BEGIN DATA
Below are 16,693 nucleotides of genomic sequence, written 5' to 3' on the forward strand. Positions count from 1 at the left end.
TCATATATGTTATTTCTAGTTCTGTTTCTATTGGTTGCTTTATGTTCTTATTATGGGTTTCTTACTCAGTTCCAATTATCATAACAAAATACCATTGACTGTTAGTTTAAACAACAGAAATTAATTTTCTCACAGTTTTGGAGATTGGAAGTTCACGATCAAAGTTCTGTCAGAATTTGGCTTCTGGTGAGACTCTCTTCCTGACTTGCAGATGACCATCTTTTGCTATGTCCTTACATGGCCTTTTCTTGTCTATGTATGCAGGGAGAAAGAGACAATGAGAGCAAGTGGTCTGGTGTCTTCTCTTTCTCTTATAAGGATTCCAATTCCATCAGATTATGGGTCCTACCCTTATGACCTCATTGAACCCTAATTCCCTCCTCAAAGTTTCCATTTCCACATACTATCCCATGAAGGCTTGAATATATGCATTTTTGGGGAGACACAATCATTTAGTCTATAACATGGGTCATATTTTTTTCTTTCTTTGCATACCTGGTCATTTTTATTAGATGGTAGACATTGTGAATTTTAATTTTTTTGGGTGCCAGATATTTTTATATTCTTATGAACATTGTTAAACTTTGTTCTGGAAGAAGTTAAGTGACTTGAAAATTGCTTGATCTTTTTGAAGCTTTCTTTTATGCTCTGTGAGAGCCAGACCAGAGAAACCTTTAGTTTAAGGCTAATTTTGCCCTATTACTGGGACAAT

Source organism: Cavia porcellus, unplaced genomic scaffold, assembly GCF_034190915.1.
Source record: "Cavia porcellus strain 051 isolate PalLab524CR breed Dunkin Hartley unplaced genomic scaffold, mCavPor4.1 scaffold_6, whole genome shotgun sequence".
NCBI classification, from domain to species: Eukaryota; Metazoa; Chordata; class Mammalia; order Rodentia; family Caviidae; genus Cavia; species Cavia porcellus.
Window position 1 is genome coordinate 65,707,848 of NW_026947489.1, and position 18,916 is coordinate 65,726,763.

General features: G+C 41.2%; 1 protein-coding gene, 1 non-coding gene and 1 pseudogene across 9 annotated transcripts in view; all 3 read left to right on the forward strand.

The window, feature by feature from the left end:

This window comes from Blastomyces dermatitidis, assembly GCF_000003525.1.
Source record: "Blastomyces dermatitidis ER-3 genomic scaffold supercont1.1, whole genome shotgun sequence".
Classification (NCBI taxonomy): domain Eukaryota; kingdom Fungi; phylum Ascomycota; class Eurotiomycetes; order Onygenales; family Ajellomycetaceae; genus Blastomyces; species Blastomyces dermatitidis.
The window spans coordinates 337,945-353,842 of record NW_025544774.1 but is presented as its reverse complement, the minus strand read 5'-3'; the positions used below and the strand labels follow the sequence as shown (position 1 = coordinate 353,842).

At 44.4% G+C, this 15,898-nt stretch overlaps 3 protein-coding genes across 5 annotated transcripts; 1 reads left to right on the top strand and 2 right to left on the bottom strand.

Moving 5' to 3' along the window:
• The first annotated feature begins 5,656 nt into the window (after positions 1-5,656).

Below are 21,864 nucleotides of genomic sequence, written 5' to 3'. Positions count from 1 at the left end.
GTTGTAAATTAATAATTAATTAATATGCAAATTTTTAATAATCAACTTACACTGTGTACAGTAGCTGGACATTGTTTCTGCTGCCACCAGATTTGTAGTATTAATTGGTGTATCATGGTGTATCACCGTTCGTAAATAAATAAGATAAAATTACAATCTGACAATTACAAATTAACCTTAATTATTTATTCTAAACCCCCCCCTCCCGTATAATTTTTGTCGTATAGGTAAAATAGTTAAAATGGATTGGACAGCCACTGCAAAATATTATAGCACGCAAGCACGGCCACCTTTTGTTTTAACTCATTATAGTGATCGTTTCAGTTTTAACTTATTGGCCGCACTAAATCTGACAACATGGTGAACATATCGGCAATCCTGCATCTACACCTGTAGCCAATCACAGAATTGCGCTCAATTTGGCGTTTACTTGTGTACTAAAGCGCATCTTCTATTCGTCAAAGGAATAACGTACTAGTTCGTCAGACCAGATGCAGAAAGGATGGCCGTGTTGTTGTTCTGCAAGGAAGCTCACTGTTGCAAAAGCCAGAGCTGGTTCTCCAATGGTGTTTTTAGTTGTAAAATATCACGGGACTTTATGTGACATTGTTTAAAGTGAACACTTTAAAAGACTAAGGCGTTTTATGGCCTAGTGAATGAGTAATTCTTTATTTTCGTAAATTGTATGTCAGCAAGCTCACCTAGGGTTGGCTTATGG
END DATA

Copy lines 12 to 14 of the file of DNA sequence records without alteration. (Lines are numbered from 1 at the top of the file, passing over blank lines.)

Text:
The window spans coordinates 337,945-353,842 of record NW_025544774.1 but is presented as its reverse complement, the minus strand read 5'-3'; the positions used below and the strand labels follow the sequence as shown (position 1 = coordinate 353,842).

At 44.4% G+C, this 15,898-nt stretch overlaps 3 protein-coding genes across 5 annotated transcripts; 1 reads left to right on the top strand and 2 right to left on the bottom strand.

Moving 5' to 3' along the window: